The best gift to give yourself and others is presence
Bill’s Tip for December: The Present of Presence
‘Tis the season for good cheer. We hustle and bustle, often going that extra mile to illustrate how much we care. Yet one of the most easily accessed and valuable offerings we can bestow on others is often overlooked:
The gift of our full-attention
Although texting in traffic, phoning while flipping channels and forwarding Facebook posts are all current ways to keep in touch, these practices do not qualify as acts of focused communication.
Because our brains love a good challenge, our thinking often goads us into multi-tasking behaviors: One errand complete, we’re on to the next – often jockeying around others as if they were obligations to check off or obstacles to manage. Unaware, we gulp-down our schedules and speed-swallow itineraries without savoring the vibrant flavors these interactions could provide us.
Please stop sipping your coffee and race-reading through this newsletter. Put down your mug, silence your smart phone and try the following two-minute exercise:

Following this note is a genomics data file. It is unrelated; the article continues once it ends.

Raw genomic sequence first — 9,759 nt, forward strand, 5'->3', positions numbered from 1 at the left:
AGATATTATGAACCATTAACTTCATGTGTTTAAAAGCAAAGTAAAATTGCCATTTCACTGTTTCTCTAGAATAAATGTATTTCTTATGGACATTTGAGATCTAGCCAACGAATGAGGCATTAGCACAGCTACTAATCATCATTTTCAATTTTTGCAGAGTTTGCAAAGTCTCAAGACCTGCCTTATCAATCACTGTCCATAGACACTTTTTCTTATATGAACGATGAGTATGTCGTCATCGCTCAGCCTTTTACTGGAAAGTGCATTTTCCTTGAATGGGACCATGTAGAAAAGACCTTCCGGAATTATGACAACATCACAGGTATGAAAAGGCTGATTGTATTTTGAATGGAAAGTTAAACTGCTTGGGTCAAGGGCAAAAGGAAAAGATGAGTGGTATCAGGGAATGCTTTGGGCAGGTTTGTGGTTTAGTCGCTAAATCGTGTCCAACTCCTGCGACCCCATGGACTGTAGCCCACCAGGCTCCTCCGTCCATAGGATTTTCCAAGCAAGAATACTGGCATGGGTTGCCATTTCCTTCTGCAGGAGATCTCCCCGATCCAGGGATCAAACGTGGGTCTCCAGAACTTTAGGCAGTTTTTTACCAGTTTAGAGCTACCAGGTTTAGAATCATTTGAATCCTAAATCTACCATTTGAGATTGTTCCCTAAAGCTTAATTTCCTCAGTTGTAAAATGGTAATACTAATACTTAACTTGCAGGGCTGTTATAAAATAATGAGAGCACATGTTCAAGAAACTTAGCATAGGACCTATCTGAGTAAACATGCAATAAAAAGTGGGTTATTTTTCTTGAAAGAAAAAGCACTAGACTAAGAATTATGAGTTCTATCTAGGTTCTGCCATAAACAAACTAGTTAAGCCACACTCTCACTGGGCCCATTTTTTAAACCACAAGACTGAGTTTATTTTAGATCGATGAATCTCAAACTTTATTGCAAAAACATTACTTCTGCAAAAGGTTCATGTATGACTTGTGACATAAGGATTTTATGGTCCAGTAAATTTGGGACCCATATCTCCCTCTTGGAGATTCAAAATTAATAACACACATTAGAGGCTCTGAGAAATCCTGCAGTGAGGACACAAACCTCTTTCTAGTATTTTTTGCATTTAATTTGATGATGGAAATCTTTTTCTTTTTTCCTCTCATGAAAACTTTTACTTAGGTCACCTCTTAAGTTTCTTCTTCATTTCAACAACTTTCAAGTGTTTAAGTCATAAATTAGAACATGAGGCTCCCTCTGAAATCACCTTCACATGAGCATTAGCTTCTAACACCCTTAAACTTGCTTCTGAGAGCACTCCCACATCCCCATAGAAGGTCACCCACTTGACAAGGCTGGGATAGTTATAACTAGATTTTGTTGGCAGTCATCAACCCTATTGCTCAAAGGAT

Sit comfortably. Close your eyes. Draw in a couple of deep breaths. Focus on your sense of hearing: Mop up all the noises – great and small – around you. Flood your head with the existing sound-scape.
Should any distracting thoughts pop up, allow them to drift by as you return again and again to the din of life’s unfolding moments – listen to everything. Stay present. Notice.
Eyes now open, recollect – perhaps for the first time – the traffic you just heard outside your window, the ticking clock on your desk, the faint voices down the hall:
- Were you surprised by the number of sounds that came to the forefront?
- Were you startled by the volume of these sounds once you noticed them?
- Maybe the drawn-out length of the two-minute exercise astonished you?
- Are you feeling less stressed from this small dose of in-the-moment awareness?
I’ve worked clinically with athletes battling performance problems. Usually their issues revolve around being in their heads – striking out or missing the return volley because they are tied to thinking and, therefore, not fully present. Once these athletes clear their minds of internal dialog they find plenty of time to see and effectively respond to any exchange their sport presents. The same principle applies to all of our endeavors. As Teddy Roosevelt once said:
“Do what you can, with what you have, where you are.”
This year, consider savoring the season by chewing through your holiday schedule with a heightened perspective. Ask yourself:
Do I honor others with my presence?
Share the present of presence. Your full attention will often get theirs and together you can truly enjoy life’s greatest gift – each other.